To break it down, Mercury takes 58.64 days to complete a rotation on its axis and 88 days to complete a single orbit around the Sun. This results in what is known as a 3:2 spin-orbit resonance, where the planet rotates on its axis three times for every two orbits it makes of the Sun. While some conclude that this means three days is equal to two years on Mercury, they would be wrong. Due to the nature of orbital mechanics, a day on Mercury – that is, the time it takes for the Sun to rise, set, and rise again (24 hours here on Earth) – lasts 176 days!
So really, a single day on Mercury lasts as long as two years! Another interesting thing is that because Mercury is airless (no atmosphere), the Sun-facing side becomes extremely hot while the side facing away becomes extremely cold. When I was younger, I remembered reading several science fiction novels where the planet Mercury had settlers on it, people who called themselves Hermians (from the root word “Hermes,” the Greek messenger god and the inspiration for the Roman god Mercury).
It occurred to me that if human settlers were to remain on the night side of the planet, taking care to stay mobile and remain ahead of the Terminator (the boundary between night and day), they could survive and take advantage of the mineral wealth and abundant energy Mercury has to offer. I began discussing this with a friend via Facebook (also a writer of SF), and we started bouncing ideas back and forth. Eventually, he hit me with a challenge that forced me to get creative.
Why would anyone need Mercury’s wealth when they could mine it from asteroids much closer to home? I ventured that perhaps demand would eventually become great enough to justify sending humans there, but that seemed a bit flaccid. That’s when it hit me: what if no one who was there went by choice? What if Mercury became a penal colony where people went to work off their debts or a prison sentence? By the time I bounced that idea off my friend, the lightbulb went on in my head!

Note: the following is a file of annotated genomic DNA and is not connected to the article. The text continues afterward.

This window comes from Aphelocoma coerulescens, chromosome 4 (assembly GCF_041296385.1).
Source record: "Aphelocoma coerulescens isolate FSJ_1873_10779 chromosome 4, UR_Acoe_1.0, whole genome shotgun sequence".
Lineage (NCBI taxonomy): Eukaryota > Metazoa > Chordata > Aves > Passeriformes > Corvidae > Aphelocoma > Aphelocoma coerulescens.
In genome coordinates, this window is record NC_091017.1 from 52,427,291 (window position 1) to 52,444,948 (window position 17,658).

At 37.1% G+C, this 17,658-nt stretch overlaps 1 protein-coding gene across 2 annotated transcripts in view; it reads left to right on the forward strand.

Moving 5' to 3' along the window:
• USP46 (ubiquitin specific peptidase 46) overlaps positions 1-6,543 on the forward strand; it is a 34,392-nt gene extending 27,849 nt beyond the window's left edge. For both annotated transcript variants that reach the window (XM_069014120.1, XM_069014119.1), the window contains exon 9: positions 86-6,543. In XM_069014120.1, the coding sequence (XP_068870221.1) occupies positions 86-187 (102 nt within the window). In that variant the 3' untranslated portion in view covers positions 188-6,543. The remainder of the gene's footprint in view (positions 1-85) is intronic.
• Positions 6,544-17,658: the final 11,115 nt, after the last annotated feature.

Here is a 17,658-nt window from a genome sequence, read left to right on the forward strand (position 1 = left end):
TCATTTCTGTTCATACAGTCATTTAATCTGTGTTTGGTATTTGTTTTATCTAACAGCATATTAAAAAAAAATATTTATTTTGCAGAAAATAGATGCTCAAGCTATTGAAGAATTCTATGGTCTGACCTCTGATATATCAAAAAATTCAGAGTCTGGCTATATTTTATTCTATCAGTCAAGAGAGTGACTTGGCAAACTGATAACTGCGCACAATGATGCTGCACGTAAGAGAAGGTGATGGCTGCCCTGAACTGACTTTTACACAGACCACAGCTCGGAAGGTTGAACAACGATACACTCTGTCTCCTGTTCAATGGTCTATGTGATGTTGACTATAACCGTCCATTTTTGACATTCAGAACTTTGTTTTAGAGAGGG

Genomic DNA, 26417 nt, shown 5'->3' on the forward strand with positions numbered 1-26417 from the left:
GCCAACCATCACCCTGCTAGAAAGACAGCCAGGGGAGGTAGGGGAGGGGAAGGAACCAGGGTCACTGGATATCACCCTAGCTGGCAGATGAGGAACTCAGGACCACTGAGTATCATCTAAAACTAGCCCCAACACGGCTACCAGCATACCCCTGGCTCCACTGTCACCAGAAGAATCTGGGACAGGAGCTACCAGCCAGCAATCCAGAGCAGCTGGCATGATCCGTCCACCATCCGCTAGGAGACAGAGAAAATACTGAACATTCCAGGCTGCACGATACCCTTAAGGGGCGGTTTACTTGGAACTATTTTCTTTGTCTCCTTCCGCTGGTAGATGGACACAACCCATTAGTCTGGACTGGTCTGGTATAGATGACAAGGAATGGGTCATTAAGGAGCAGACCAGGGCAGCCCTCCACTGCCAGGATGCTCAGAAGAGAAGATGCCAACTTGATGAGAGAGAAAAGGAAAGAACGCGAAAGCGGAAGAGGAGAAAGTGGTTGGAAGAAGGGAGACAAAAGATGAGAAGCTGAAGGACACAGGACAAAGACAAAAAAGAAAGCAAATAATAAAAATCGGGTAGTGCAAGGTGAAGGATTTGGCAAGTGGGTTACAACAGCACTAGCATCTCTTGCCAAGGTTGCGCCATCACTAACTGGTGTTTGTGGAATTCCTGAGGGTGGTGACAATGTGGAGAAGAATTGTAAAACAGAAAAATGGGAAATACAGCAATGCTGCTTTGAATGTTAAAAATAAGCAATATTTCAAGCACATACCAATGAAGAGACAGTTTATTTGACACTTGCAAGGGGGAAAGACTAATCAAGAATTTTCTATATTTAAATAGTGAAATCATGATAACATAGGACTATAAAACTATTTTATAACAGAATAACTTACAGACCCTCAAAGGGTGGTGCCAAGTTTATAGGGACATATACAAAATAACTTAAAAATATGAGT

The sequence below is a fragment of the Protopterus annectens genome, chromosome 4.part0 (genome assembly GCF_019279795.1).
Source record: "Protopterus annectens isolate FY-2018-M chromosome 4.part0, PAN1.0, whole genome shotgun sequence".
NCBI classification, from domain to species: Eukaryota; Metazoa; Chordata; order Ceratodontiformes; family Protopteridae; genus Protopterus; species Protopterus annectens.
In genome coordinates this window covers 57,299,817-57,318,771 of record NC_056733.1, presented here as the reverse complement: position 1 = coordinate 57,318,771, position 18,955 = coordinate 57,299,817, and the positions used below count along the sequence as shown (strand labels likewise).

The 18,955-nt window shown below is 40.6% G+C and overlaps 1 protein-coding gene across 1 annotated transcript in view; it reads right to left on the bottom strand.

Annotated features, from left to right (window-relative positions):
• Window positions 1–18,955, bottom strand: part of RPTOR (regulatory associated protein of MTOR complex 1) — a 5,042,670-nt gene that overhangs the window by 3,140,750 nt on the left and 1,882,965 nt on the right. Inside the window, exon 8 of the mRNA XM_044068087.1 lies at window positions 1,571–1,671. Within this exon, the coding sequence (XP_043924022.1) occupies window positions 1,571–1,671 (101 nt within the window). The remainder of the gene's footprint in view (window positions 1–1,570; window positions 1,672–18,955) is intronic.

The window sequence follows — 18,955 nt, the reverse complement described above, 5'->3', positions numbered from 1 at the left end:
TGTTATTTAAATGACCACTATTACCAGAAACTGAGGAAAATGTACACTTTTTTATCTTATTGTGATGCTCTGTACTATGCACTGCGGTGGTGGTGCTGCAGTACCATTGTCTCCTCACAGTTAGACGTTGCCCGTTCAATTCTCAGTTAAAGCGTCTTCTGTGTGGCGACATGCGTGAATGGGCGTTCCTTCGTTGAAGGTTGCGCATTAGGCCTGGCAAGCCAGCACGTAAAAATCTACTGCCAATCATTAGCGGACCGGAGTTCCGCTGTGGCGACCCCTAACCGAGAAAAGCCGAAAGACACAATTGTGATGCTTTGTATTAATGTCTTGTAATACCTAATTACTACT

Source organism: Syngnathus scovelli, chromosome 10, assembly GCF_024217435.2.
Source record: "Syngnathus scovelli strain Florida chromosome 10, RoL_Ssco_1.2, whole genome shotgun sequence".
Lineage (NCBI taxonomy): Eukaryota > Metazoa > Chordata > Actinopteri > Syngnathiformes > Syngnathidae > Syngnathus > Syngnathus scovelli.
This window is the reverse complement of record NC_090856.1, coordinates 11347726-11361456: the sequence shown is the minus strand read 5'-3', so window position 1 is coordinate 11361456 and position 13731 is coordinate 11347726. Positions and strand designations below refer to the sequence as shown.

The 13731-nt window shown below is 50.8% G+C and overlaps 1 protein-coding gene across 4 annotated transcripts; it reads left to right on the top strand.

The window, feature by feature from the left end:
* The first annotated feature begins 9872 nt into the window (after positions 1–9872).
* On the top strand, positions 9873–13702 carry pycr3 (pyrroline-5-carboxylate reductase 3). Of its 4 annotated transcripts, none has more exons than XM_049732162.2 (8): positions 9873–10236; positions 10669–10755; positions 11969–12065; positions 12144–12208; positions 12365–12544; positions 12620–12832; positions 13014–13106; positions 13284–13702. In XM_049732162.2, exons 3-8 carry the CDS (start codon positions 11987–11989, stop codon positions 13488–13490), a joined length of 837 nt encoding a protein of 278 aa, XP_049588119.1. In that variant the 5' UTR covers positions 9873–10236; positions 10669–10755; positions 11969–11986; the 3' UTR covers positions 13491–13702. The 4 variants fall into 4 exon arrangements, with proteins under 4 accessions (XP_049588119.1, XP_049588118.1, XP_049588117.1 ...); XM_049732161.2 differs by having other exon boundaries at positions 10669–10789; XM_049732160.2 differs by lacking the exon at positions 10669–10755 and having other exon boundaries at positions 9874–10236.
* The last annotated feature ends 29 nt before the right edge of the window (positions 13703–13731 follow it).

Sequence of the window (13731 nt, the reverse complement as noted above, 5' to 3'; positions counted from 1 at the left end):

Suddenly, I realized that stories of how human beings might someday colonize the Solar System was something I was finally informed enough to write about. My day job consisted of writing about astronomy, space exploration, and actual proposals to expand humanity’s presence beyond Earth. So why just write about Mercury? What about all the larger objects in the Solar System? How would human beings live on these bodies in the future, what kind of lives would they lead, and what stories would they tell?
I immediately began writing down notes and looking for a storyline that could touch on these questions while also dealing with some other themes I was hoping to include. Since 2012, I have wanted to do a story that would address the major forces for change in this century and beyond. The possibility that these might be driving forces for humanity becoming “interplanetary” felt like a natural fit. From that, The Cronian Incident was born and was followed by two sequels – The Jovian Manifesto and The Frost Line Fracture.
See what I mean? Describing where an idea came from is akin to telling an origin story. You have to acknowledge influences, establish the context, then show how it unfolded in your mind over time. In short, you have to tell the story of how you created the story. And at this point, I got a hundred of them, and I’m not speaking euphemistically! Someday, I hope more of them make it to publication so I can share the story of where the ideas came from too!